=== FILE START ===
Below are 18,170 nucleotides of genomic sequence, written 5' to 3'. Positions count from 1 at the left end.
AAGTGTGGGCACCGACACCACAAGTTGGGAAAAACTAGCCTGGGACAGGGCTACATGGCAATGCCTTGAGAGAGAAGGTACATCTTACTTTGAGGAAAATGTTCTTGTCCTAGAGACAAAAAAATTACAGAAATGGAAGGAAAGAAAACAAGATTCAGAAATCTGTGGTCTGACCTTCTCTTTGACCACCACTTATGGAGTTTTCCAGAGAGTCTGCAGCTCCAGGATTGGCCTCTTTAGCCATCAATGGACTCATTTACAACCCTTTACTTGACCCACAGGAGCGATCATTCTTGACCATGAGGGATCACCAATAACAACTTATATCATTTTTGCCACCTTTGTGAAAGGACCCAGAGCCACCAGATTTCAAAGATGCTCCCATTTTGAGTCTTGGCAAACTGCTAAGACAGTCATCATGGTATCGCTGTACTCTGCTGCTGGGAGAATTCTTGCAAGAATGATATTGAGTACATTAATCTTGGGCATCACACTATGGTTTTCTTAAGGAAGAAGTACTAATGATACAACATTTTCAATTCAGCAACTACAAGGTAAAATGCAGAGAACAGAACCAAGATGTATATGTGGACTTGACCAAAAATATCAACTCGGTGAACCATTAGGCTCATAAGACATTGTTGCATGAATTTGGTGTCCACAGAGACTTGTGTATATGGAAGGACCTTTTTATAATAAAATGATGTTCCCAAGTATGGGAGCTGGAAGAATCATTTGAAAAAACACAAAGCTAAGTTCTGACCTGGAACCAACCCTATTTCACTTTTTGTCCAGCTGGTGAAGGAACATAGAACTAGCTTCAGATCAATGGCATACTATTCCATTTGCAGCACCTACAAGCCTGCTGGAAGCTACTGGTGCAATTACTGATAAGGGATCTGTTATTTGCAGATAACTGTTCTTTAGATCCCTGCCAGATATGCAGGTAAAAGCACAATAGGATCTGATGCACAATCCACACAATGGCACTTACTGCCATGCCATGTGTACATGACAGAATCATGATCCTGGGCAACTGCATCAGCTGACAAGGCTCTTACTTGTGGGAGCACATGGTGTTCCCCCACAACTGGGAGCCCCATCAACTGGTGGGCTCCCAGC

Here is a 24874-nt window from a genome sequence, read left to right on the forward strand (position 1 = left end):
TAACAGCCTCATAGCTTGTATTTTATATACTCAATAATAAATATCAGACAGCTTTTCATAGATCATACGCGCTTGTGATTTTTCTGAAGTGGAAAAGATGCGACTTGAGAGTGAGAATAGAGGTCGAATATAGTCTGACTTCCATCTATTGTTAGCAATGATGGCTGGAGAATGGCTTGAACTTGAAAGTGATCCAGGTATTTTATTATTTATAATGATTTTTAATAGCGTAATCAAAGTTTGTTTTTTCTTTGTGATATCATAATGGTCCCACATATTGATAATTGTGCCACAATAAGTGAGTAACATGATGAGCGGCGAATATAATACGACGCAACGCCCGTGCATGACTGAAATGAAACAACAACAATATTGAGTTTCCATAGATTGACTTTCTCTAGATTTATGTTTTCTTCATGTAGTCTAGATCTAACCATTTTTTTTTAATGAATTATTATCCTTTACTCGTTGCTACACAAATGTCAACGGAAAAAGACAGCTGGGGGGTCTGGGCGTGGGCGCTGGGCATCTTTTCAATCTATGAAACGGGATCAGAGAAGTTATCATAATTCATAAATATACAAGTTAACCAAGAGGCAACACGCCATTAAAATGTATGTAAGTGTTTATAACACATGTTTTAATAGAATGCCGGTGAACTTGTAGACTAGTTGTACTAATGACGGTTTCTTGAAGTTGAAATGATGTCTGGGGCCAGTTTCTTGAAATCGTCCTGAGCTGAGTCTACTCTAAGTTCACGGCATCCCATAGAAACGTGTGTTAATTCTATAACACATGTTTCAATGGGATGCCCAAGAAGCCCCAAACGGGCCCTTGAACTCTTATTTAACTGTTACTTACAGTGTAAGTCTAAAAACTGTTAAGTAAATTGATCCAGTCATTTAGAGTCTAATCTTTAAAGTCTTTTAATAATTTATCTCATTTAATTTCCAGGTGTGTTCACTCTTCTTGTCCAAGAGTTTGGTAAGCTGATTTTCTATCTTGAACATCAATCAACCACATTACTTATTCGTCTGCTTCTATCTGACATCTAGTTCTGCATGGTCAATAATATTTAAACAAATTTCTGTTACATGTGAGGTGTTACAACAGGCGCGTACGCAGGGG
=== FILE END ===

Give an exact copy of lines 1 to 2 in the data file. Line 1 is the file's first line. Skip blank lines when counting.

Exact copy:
Below are 18,170 nucleotides of genomic sequence, written 5' to 3'. Positions count from 1 at the left end.
AAGTGTGGGCACCGACACCACAAGTTGGGAAAAACTAGCCTGGGACAGGGCTACATGGCAATGCCTTGAGAGAGAAGGTACATCTTACTTTGAGGAAAATGTTCTTGTCCTAGAGACAAAAAAATTACAGAAATGGAAGGAAAGAAAACAAGATTCAGAAATCTGTGGTCTGACCTTCTCTTTGACCACCACTTATGGAGTTTTCCAGAGAGTCTGCAGCTCCAGGATTGGCCTCTTTAGCCATCAATGGACTCATTTACAACCCTTTACTTGACCCACAGGAGCGATCATTCTTGACCATGAGGGATCACCAATAACAACTTATATCATTTTTGCCACCTTTGTGAAAGGACCCAGAGCCACCAGATTTCAAAGATGCTCCCATTTTGAGTCTTGGCAAACTGCTAAGACAGTCATCATGGTATCGCTGTACTCTGCTGCTGGGAGAATTCTTGCAAGAATGATATTGAGTACATTAATCTTGGGCATCACACTATGGTTTTCTTAAGGAAGAAGTACTAATGATACAACATTTTCAATTCAGCAACTACAAGGTAAAATGCAGAGAACAGAACCAAGATGTATATGTGGACTTGACCAAAAATATCAACTCGGTGAACCATTAGGCTCATAAGACATTGTTGCATGAATTTGGTGTCCACAGAGACTTGTGTATATGGAAGGACCTTTTTATAATAAAATGATGTTCCCAAGTATGGGAGCTGGAAGAATCATTTGAAAAAACACAAAGCTAAGTTCTGACCTGGAACCAACCCTATTTCACTTTTTGTCCAGCTGGTGAAGGAACATAGAACTAGCTTCAGATCAATGGCATACTATTCCATTTGCAGCACCTACAAGCCTGCTGGAAGCTACTGGTGCAATTACTGATAAGGGATCTGTTATTTGCAGATAACTGTTCTTTAGATCCCTGCCAGATATGCAGGTAAAAGCACAATAGGATCTGATGCACAATCCACACAATGGCACTTACTGCCATGCCATGTGTACATGACAGAATCATGATCCTGGGCAACTGCATCAGCTGACAAGGCTCTTACTTGTGGGAGCACATGGTGTTCCCCCACAACTGGGAGCCCCATCAACTGGTGGGCTCCCAGC